Paul Roberts, a grape grower and member of the state’s Marcellus Shale advisory commission, has pointed out numerous times that federal regulators granted industry a 2,000-foot buffer from fracking activities to protect an underground gas storage field near Sabinsville, Pa. He says that, because 80 percent of Garrett residents drink from private water wells, those wells should have the same protection as municipal supplies.
“Given that the state produced not one bit of justification publicly for a 1,000-foot setback from private wells,” Roberts wrote in a dissenting statement to be included in the final BMP report, “if it chooses not to extend the setback to at least 2,000 feet, everyone should be aware that Maryland disregarded evidence offered by the industry itself about the risks of drilling too close to resources that demand protection.” In light of the Duke research, even the 2,000-foot buffer might fall short, he said.
So, which buffer will adequately protect human and wildlife, rivers and streams: 300 feet? 600 feet? 1,000 feet, 2,000 feet, 3,000 feet, 4,000 feet?
Commissioner Jeffrey Kupfer, a Chevron senior adviser, has said “lots of alternatives” exist for replacing a contaminated private water supply. He has not figured out, though, how to restore the value of the land once the water is gone. Nor has he figured out how to replace the water for the fish, frogs, birds, rabbits, turtles, deer, foxes, raccoons and bears living on that land. (Visitors to Garrett County can get a free booklet on Learning to Live with Black Bears.)
I’ve heard numerous radio ads this summer beckoning visitors to Garrett County’s mountains, rivers and lakes and inviting people to go hiking, kayaking and camping in the area’s natural beauty. (Drilling can be 2,000 feet from Deep Creek Lake.) Allegany County also promotes outdoor adventures in its mountains and along trails and streams. In a fracked future, perhaps Crede Calhoun, who runs an ecotourism business in Western Maryland, will be able to pause during kayak tours and light methane-filled streams on fire.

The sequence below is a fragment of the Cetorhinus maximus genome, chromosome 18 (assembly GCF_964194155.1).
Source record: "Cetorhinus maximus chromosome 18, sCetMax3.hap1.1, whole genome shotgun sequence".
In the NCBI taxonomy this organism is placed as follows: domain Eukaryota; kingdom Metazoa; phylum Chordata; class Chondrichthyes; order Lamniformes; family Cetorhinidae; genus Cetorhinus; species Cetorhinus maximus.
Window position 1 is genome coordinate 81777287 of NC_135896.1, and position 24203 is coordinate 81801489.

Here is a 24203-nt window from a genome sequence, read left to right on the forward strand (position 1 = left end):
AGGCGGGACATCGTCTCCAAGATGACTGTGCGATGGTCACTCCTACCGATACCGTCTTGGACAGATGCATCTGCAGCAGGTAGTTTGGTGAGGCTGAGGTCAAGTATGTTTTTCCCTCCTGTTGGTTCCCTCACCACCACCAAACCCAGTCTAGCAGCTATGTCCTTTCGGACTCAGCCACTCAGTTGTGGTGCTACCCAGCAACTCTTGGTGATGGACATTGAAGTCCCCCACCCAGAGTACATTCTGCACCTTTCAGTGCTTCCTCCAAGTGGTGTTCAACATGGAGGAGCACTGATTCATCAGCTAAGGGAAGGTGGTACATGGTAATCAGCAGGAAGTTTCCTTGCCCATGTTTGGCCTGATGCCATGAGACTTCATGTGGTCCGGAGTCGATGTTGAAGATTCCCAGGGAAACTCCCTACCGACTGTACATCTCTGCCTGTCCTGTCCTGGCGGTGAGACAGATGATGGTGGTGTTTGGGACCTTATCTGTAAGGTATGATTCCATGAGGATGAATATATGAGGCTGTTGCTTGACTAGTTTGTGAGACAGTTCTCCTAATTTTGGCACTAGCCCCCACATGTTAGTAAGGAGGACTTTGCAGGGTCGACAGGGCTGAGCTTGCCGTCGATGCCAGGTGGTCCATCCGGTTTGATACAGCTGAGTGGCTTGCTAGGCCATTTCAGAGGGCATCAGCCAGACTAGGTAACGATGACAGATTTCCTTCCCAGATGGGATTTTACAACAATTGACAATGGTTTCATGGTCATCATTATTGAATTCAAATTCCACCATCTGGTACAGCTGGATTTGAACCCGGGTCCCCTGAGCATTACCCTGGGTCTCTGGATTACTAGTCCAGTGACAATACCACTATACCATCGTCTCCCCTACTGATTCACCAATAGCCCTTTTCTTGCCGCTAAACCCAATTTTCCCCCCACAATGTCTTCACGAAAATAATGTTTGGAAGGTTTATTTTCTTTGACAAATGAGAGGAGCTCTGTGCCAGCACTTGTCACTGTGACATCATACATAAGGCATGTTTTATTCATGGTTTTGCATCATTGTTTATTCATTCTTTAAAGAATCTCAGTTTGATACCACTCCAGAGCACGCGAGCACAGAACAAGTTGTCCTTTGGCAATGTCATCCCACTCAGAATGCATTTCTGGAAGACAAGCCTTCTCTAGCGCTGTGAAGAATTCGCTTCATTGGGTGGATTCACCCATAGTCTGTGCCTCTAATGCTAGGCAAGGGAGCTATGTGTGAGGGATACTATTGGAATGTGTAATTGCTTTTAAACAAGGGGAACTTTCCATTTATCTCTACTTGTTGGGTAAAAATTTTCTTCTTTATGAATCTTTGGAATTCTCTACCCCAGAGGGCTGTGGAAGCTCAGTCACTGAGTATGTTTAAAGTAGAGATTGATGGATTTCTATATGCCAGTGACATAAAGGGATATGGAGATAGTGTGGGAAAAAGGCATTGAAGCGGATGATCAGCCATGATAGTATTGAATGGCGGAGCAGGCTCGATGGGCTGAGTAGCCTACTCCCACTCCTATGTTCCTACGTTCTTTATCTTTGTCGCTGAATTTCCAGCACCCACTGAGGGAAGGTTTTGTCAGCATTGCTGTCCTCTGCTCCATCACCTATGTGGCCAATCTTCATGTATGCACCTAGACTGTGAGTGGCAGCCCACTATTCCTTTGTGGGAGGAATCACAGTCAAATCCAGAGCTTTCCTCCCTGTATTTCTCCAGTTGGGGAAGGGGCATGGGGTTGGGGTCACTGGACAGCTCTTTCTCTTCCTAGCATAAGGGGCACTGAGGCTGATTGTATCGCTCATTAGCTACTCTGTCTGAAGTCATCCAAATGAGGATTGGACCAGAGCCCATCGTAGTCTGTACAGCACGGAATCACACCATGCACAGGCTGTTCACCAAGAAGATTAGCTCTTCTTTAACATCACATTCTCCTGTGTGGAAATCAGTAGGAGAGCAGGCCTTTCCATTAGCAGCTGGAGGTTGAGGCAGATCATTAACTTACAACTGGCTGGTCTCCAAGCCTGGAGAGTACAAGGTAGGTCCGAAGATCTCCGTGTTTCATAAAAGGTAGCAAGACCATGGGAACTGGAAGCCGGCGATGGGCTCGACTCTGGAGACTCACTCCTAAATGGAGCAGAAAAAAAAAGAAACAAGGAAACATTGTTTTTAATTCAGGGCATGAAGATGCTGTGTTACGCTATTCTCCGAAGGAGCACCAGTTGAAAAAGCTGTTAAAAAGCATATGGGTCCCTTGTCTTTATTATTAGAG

More than 30,000 people live in Garrett County year-round, and twice as many live in Allegany. For them, these rivers and streams, mountains and pathways are home.
One part of the BMPs goes to lengths to show that even with the setbacks, 100 percent of the shale under Garrett and Allegany counties is still accessible to industry if the drill, after heading down, goes horizontally for 8,000 feet. (See Appendix D) And if those drills go only 4,000 feet horizontally, 97.7 percent of the shale is still accessible. What we need to know is whether 100 percent of the residents and “irreplaceable” ecosystem will be safe.
— elisabeth hoffman